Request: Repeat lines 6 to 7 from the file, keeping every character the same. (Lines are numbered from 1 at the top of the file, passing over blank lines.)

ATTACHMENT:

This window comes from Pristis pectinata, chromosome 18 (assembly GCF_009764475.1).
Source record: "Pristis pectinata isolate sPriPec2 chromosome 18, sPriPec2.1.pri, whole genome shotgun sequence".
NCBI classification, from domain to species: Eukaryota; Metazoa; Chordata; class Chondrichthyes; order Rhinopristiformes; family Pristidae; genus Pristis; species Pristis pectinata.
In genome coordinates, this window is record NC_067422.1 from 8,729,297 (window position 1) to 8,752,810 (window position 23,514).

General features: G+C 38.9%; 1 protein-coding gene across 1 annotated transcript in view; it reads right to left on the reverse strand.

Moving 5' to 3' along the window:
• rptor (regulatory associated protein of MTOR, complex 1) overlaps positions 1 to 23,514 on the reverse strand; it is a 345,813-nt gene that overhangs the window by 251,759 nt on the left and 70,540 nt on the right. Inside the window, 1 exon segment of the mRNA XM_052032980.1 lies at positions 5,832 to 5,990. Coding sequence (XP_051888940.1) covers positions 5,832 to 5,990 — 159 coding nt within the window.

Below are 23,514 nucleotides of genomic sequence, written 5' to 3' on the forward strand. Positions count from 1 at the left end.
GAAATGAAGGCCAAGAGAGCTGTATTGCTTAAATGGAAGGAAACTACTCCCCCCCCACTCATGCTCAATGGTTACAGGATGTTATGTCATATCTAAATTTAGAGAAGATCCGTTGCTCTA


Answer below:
Moving 5' to 3' along the window:
• rptor (regulatory associated protein of MTOR, complex 1) overlaps positions 1 to 23,514 on the reverse strand; it is a 345,813-nt gene that overhangs the window by 251,759 nt on the left and 70,540 nt on the right. Inside the window, 1 exon segment of the mRNA XM_052032980.1 lies at positions 5,832 to 5,990. Coding sequence (XP_051888940.1) covers positions 5,832 to 5,990 — 159 coding nt within the window.